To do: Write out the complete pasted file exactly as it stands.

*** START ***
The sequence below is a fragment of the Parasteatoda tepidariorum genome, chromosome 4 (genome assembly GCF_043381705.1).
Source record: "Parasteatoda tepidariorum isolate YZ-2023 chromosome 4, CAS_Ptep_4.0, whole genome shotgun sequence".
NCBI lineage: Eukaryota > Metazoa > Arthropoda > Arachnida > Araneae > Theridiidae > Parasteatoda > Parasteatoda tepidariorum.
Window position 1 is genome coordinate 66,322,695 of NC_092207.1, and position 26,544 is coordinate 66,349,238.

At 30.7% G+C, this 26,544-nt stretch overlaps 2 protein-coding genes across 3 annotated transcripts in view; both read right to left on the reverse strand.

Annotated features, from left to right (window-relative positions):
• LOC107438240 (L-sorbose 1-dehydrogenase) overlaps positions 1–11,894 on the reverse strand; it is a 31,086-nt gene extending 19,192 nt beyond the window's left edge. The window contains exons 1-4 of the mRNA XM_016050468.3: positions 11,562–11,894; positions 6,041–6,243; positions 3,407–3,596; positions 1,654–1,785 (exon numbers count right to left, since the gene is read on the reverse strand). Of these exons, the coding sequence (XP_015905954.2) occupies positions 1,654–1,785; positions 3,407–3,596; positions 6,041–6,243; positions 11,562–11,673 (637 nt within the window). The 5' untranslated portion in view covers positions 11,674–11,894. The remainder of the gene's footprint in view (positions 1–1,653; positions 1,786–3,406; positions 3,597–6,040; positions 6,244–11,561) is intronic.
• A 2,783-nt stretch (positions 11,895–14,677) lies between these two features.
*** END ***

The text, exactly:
The sequence below is a fragment of the Parasteatoda tepidariorum genome, chromosome 4 (genome assembly GCF_043381705.1).
Source record: "Parasteatoda tepidariorum isolate YZ-2023 chromosome 4, CAS_Ptep_4.0, whole genome shotgun sequence".
NCBI lineage: Eukaryota > Metazoa > Arthropoda > Arachnida > Araneae > Theridiidae > Parasteatoda > Parasteatoda tepidariorum.
Window position 1 is genome coordinate 66,322,695 of NC_092207.1, and position 26,544 is coordinate 66,349,238.

At 30.7% G+C, this 26,544-nt stretch overlaps 2 protein-coding genes across 3 annotated transcripts in view; both read right to left on the reverse strand.

Annotated features, from left to right (window-relative positions):
• LOC107438240 (L-sorbose 1-dehydrogenase) overlaps positions 1–11,894 on the reverse strand; it is a 31,086-nt gene extending 19,192 nt beyond the window's left edge. The window contains exons 1-4 of the mRNA XM_016050468.3: positions 11,562–11,894; positions 6,041–6,243; positions 3,407–3,596; positions 1,654–1,785 (exon numbers count right to left, since the gene is read on the reverse strand). Of these exons, the coding sequence (XP_015905954.2) occupies positions 1,654–1,785; positions 3,407–3,596; positions 6,041–6,243; positions 11,562–11,673 (637 nt within the window). The 5' untranslated portion in view covers positions 11,674–11,894. The remainder of the gene's footprint in view (positions 1–1,653; positions 1,786–3,406; positions 3,597–6,040; positions 6,244–11,561) is intronic.
• A 2,783-nt stretch (positions 11,895–14,677) lies between these two features.